Chemical identifiers secreted from the genital glands of lemurs, allow them to avoid incest and also to engage in nepotism. Researchers writing in the open access journal BMC Evolutionary Biology have identified the smells used by both male and female ring-tailed lemurs to advertize their family ties.
Christine Drea from Duke University, North Carolina, USA, worked with Marylène Boulet and Marie Charpentier from the same university to study the primate's scent secretions. She said, "We sampled 17 sexually mature females throughout the year, during the extended nonbreeding season and the relatively limited breeding season, and compared this information with data on 19 males that was taken from a previous study. By integrating genetic and biochemical data, we provide the first molecular evidence that the scent secretions expressed by the genital glands of male and female lemurs contain markers of relatedness within and between the sexes."
The scents released during the competitive breeding season were more similar between relatives than nonrelatives, leading the researchers to speculate that these markers encode information that is particularly relevant to avoid inbreeding with unfamiliar kin. The weaker signals of genetic relatedness existing throughout the year might also be useful in facilitating nepotism between family members. According to Drea, "Consistent with the scent secretions of other mammals, the genital secretions of lemurs are extremely complex and encode multiple messages. It will be interesting to find out what other messages are being transmitted by this fascinating form of communication".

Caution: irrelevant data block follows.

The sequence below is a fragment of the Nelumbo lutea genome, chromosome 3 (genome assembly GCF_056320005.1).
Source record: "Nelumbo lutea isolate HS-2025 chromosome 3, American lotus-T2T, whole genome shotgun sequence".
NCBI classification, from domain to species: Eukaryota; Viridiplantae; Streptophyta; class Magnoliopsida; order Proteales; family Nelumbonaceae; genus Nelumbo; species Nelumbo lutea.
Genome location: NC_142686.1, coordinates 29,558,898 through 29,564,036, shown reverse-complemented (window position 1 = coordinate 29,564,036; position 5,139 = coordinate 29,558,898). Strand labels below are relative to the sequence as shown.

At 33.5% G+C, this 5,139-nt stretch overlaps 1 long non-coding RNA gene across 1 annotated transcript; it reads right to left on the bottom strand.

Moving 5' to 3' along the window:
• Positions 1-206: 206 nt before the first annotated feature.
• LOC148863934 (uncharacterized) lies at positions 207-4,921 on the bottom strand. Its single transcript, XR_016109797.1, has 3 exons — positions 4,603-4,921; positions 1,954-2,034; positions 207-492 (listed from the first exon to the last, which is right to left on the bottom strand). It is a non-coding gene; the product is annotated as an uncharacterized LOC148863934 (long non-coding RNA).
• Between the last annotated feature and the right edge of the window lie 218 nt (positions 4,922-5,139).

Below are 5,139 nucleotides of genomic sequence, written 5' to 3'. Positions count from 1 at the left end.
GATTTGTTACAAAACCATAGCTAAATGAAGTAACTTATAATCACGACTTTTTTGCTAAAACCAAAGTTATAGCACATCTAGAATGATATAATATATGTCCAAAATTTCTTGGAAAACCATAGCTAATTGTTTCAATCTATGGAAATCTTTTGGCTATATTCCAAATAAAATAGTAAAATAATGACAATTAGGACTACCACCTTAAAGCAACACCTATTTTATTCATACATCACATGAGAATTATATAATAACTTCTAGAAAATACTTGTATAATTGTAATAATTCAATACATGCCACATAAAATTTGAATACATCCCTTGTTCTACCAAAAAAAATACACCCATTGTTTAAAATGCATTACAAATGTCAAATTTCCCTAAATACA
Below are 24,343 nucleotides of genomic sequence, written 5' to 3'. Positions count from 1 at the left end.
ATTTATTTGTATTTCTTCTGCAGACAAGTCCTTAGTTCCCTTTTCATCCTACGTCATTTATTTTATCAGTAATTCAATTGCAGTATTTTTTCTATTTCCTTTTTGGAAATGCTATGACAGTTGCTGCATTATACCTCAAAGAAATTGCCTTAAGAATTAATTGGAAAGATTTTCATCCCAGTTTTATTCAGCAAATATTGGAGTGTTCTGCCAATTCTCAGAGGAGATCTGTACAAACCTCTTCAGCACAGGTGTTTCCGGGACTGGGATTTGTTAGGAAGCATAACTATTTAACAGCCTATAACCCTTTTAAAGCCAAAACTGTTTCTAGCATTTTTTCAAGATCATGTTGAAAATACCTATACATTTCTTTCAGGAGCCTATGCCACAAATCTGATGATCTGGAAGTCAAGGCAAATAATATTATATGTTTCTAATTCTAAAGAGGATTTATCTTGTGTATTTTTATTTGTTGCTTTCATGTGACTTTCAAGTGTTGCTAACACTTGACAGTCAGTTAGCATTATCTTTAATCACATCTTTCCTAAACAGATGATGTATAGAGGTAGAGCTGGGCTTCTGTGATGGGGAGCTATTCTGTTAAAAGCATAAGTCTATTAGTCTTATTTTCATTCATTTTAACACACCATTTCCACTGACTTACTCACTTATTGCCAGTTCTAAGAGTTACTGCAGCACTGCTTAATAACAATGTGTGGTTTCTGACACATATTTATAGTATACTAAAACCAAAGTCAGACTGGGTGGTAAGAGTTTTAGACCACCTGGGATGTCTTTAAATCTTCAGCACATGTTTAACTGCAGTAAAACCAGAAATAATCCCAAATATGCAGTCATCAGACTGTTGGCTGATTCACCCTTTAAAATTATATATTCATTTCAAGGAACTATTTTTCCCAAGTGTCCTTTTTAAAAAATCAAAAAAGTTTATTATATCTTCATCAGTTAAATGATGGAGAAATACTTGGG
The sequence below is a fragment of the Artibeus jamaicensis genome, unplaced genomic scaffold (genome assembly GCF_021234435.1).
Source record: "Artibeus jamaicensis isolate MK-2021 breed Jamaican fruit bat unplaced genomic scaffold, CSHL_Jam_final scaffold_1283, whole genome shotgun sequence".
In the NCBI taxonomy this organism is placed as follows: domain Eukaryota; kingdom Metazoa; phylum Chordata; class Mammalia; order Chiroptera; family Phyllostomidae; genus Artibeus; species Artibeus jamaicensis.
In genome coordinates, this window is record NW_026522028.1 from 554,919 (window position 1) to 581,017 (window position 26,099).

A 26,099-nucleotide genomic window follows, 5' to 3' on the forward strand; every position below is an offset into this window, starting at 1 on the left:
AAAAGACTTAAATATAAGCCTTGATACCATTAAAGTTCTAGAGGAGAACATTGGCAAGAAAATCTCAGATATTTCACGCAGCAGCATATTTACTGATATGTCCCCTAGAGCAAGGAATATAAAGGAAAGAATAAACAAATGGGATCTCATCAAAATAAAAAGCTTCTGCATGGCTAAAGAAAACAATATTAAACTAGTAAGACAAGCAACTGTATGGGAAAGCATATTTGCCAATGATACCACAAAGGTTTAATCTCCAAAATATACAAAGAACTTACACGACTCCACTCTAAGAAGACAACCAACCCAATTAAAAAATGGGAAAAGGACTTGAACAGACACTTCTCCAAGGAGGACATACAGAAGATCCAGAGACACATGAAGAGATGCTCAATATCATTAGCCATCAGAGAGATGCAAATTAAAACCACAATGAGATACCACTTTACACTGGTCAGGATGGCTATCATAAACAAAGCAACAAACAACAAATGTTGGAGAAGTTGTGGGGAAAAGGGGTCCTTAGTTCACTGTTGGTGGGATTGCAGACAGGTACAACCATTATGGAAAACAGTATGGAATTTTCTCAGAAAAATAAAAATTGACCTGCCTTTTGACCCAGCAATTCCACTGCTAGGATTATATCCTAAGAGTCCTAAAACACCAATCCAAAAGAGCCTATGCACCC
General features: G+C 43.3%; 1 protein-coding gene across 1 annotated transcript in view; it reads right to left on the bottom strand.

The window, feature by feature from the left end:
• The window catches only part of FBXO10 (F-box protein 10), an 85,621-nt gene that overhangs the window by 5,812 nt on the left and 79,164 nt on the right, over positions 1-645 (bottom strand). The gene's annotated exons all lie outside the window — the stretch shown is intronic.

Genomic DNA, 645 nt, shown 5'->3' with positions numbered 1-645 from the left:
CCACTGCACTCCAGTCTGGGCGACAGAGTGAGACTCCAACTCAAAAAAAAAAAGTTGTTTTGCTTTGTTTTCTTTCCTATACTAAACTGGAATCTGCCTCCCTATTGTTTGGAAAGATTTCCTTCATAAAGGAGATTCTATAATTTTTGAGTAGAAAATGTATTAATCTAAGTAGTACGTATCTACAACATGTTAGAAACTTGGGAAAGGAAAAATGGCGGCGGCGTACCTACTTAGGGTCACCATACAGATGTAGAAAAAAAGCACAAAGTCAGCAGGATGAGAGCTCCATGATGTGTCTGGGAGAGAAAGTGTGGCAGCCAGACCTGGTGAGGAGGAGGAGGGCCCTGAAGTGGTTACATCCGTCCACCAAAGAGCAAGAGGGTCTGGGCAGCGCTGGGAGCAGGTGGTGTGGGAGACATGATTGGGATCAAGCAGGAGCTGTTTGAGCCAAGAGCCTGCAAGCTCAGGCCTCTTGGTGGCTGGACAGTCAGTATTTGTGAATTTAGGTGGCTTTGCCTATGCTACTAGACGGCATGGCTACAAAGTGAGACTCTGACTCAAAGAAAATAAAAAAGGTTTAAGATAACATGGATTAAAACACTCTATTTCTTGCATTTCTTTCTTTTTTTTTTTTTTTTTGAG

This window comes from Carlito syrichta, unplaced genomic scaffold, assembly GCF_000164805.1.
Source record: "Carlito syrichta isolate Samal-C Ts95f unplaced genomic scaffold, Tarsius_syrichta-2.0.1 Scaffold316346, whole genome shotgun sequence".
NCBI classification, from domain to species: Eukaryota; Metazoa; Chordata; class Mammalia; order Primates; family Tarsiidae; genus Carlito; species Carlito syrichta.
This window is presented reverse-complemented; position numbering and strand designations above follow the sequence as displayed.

Notes to Editors:
1. Decoding an olfactory mechanism of kin recognition and inbreeding avoidance in a primate
Marylene Boulet, Marie JE Charpentier and Christine M Drea
BMC Evolutionary Biology (in press)
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2. Pictures of lemurs are available here:
A scent-marking lemur http://www.biomedcentral.com/graphics/email/images/lemur1.jpg
A female with young http://www.biomedcentral.com/graphics/email/images/lemur2.jpg
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BMC Evolutionary Biology